According to Sato, the government and the electric power company not only kept local municipalities in the dark about nuclear power plants but they also concealed evidence of an accident, which Sato terms “8.29.” On August 29, 2002, the Fukushima prefectural office received a fax from an informant inside the Nuclear and Industrial Safety Agency (NISA). It contained a terrifying message: “For many years, TEPCO has tampered with inspection records to cover up the malfunction of and cracks found in reactors ofthe Fukushima Daiichi and Daini nuclear plants.”
I immediately ordered my subordinate to investigate. We later found out that NISA had received the same information two years earlier but, instead of conducting any investigation, had simply routed the information to the concerned party, TEPCO.
At this point, my anger reached its peak. This is like the police and thieves working together. Until then, I had thought TEPCO was in cahoots with the government, but the real evil deep within the electric company, remained hidden. The ultimate problem is with METI and the government.
As a result of this scandal, the president of TEPCO and five top executives resigned. In April 2003, all the power plants TEPCO operated were forced to shut down their nuclear reactors (10 in Fukushima Prefecture and 7 in Niigata Prefecture; link). However, neither NISA nor METI received any punishment or ever accepted any responsibility.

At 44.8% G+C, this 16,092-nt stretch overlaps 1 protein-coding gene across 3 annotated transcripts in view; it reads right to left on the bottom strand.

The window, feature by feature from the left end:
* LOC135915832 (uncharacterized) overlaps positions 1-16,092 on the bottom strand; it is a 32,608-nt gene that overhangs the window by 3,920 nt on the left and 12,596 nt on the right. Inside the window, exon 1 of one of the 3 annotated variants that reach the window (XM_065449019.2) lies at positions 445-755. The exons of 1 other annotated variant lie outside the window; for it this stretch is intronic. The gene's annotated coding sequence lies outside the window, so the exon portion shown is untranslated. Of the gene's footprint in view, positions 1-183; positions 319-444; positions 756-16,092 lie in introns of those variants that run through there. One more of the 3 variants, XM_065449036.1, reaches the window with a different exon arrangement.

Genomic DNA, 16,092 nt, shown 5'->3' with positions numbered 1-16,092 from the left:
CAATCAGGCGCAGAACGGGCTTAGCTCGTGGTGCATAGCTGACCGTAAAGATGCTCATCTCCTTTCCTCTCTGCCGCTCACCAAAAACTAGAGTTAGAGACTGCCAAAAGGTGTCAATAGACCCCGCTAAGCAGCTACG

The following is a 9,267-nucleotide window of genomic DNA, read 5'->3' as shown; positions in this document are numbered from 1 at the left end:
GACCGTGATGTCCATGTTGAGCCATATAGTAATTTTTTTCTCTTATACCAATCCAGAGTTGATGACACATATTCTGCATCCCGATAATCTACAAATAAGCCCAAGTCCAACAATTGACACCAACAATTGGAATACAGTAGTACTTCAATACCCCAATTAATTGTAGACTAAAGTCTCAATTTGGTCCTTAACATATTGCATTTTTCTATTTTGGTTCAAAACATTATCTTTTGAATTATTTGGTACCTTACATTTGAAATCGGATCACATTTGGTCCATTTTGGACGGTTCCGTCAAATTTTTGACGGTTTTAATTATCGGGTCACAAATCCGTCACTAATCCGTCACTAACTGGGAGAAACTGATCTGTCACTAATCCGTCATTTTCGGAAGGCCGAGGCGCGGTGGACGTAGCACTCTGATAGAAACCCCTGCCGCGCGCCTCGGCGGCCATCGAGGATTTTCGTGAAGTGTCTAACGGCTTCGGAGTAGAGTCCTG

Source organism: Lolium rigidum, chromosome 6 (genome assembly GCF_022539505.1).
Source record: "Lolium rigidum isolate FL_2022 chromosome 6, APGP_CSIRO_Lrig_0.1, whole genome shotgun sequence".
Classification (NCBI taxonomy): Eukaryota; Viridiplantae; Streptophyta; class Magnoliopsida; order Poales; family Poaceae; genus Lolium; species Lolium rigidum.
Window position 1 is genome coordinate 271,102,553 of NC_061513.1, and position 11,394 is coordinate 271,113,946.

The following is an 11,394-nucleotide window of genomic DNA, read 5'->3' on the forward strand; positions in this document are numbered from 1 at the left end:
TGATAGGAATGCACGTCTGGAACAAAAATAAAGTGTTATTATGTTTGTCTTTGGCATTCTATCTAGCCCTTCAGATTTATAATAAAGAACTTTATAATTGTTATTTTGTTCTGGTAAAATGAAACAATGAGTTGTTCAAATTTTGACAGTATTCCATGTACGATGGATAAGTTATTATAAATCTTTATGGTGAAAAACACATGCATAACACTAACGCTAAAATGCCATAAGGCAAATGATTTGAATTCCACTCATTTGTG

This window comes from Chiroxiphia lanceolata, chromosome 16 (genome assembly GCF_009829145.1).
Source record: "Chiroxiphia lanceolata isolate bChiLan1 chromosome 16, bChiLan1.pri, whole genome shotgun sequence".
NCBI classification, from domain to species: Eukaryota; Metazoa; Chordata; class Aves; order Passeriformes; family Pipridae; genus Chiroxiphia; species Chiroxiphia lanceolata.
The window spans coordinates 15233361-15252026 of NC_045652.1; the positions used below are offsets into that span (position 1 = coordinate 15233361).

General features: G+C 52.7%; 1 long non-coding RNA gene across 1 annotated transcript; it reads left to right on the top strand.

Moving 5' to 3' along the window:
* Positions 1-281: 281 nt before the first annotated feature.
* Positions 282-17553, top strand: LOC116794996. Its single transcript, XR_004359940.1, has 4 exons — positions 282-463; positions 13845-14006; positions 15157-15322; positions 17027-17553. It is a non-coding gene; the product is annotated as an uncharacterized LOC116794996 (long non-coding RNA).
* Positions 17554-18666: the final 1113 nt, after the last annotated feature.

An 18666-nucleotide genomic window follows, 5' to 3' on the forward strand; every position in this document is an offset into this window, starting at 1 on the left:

On the contrary, the manager of METI came to Futaba County, where the Fukushima Daiichi Nuclear Power Station is located, to distribute pamphlets that said,“Nuclear power plants are absolutely safe,” to all households. How shameless can one be?
Even now, TEPCO staff and the spokesman of NISA, who appear unsure about the situation, are the only ones who bow their heads in apology at their press conferences. The people who told everyone that nuclear power plants are safe are in hiding yet again.
Furthermore, Sato is feeling a sense of impending crisis in the wake of the March 14 hydrogen explosionin reactor unit 3 at the Fukushima Daiichi Nuclear Power Station, a“pluthermal” facility.
Why don’t the mediacover this issue prominently? The generation of “pluthermal” power involves plutonium and uranium mixed-oxide fuel (MOX fuel) extractedfrom spent nuclear fuel. For a country that depends on imports of uranium, “pluthermal” is the core of the nuclear fuel cycle plan.
With Pluthermal, A Crisis Remains in Fukushima
At one point in 1998, I agreed to the use of MOX fuel, on condition that four requirements of quality control be followed.
Three years later, however, I rejected the plan. This was because data falsification about the planned use of MOX fuel came to light at the Daiichi and Takahama nuclear power plants in Fukui Prefecture, where the pluthermal program was to be implemented.